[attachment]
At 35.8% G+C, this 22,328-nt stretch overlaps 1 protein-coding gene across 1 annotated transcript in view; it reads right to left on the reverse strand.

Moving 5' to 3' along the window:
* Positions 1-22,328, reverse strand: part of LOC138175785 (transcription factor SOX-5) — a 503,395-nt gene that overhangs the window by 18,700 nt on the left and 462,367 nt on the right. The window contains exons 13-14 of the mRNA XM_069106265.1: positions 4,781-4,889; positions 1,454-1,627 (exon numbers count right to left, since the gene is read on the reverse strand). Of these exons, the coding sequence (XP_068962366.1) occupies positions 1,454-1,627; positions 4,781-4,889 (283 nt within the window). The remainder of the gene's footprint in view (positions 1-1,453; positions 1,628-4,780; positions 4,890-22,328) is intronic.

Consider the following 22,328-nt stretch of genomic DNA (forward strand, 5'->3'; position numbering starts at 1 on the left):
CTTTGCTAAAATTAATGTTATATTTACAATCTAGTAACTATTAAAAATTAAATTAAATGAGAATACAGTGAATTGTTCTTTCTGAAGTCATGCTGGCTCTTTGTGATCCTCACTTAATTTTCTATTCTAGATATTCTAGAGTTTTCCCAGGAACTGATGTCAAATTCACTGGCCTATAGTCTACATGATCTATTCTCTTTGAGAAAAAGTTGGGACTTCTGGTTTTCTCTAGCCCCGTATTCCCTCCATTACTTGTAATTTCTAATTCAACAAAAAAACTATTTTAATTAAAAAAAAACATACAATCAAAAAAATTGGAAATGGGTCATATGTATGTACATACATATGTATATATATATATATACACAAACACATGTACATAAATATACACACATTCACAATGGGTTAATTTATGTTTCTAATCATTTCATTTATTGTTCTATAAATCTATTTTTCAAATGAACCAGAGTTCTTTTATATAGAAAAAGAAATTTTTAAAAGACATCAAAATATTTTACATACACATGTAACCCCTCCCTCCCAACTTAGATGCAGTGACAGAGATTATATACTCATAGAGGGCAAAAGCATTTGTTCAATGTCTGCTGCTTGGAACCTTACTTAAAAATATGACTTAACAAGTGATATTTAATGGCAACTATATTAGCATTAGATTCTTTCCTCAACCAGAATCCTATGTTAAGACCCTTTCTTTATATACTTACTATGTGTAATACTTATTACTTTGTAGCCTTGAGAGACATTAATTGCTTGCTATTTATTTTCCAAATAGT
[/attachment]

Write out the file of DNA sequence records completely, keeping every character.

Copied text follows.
At 35.8% G+C, this 22,328-nt stretch overlaps 1 protein-coding gene across 1 annotated transcript in view; it reads right to left on the reverse strand.

Moving 5' to 3' along the window:
* Positions 1-22,328, reverse strand: part of LOC138175785 (transcription factor SOX-5) — a 503,395-nt gene that overhangs the window by 18,700 nt on the left and 462,367 nt on the right. The window contains exons 13-14 of the mRNA XM_069106265.1: positions 4,781-4,889; positions 1,454-1,627 (exon numbers count right to left, since the gene is read on the reverse strand). Of these exons, the coding sequence (XP_068962366.1) occupies positions 1,454-1,627; positions 4,781-4,889 (283 nt within the window). The remainder of the gene's footprint in view (positions 1-1,453; positions 1,628-4,780; positions 4,890-22,328) is intronic.

Consider the following 22,328-nt stretch of genomic DNA (forward strand, 5'->3'; position numbering starts at 1 on the left):
CTTTGCTAAAATTAATGTTATATTTACAATCTAGTAACTATTAAAAATTAAATTAAATGAGAATACAGTGAATTGTTCTTTCTGAAGTCATGCTGGCTCTTTGTGATCCTCACTTAATTTTCTATTCTAGATATTCTAGAGTTTTCCCAGGAACTGATGTCAAATTCACTGGCCTATAGTCTACATGATCTATTCTCTTTGAGAAAAAGTTGGGACTTCTGGTTTTCTCTAGCCCCGTATTCCCTCCATTACTTGTAATTTCTAATTCAACAAAAAAACTATTTTAATTAAAAAAAAACATACAATCAAAAAAATTGGAAATGGGTCATATGTATGTACATACATATGTATATATATATATATACACAAACACATGTACATAAATATACACACATTCACAATGGGTTAATTTATGTTTCTAATCATTTCATTTATTGTTCTATAAATCTATTTTTCAAATGAACCAGAGTTCTTTTATATAGAAAAAGAAATTTTTAAAAGACATCAAAATATTTTACATACACATGTAACCCCTCCCTCCCAACTTAGATGCAGTGACAGAGATTATATACTCATAGAGGGCAAAAGCATTTGTTCAATGTCTGCTGCTTGGAACCTTACTTAAAAATATGACTTAACAAGTGATATTTAATGGCAACTATATTAGCATTAGATTCTTTCCTCAACCAGAATCCTATGTTAAGACCCTTTCTTTATATACTTACTATGTGTAATACTTATTACTTTGTAGCCTTGAGAGACATTAATTGCTTGCTATTTATTTTCCAAATAGT